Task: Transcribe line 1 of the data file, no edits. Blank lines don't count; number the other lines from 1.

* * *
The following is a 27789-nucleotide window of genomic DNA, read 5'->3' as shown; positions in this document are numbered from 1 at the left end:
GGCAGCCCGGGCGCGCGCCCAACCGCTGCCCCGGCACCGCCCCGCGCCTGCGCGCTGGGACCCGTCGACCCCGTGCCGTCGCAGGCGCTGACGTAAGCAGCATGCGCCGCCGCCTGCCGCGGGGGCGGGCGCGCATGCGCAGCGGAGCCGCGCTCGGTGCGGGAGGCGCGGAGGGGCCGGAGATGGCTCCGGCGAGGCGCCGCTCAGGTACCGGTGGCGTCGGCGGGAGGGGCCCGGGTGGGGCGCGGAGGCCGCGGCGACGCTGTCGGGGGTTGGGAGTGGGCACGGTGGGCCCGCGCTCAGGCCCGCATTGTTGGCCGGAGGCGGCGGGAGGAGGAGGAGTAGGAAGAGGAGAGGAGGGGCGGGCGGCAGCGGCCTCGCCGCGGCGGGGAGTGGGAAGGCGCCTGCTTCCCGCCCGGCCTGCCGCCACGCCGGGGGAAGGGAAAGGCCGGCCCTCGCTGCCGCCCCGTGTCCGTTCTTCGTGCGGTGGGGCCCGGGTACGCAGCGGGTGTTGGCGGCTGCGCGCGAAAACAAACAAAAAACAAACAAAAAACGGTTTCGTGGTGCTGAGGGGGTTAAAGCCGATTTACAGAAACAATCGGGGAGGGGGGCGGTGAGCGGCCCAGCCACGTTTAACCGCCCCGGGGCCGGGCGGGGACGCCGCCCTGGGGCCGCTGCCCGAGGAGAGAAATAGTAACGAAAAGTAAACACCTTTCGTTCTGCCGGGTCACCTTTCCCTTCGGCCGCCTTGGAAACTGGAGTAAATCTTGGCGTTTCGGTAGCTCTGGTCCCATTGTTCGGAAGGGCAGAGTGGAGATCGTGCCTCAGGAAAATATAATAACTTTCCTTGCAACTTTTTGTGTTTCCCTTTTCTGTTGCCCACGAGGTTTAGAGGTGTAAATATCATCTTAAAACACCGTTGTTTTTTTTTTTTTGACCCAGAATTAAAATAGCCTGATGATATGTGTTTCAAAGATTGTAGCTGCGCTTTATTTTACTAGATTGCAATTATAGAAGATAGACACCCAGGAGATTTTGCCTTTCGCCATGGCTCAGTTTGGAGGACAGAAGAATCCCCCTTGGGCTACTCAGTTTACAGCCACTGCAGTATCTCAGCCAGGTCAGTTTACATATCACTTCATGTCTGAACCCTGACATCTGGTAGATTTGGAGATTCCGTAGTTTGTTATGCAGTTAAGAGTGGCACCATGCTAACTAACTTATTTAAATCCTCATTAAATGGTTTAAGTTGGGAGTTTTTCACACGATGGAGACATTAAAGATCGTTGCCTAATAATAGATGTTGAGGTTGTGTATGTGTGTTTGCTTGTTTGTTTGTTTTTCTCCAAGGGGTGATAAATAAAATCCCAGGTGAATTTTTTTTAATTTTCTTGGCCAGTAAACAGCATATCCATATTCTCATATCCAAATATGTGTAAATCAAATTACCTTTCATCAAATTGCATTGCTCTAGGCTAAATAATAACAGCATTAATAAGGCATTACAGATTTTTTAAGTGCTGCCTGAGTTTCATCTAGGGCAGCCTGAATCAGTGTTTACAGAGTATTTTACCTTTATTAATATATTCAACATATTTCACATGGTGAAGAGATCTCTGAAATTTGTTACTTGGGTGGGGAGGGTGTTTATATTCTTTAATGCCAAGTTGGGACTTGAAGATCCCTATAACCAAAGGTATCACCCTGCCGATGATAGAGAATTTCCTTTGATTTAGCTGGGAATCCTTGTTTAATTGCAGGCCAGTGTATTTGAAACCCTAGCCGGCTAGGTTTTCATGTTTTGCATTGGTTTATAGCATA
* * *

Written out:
The following is a 27789-nucleotide window of genomic DNA, read 5'->3' as shown; positions in this document are numbered from 1 at the left end: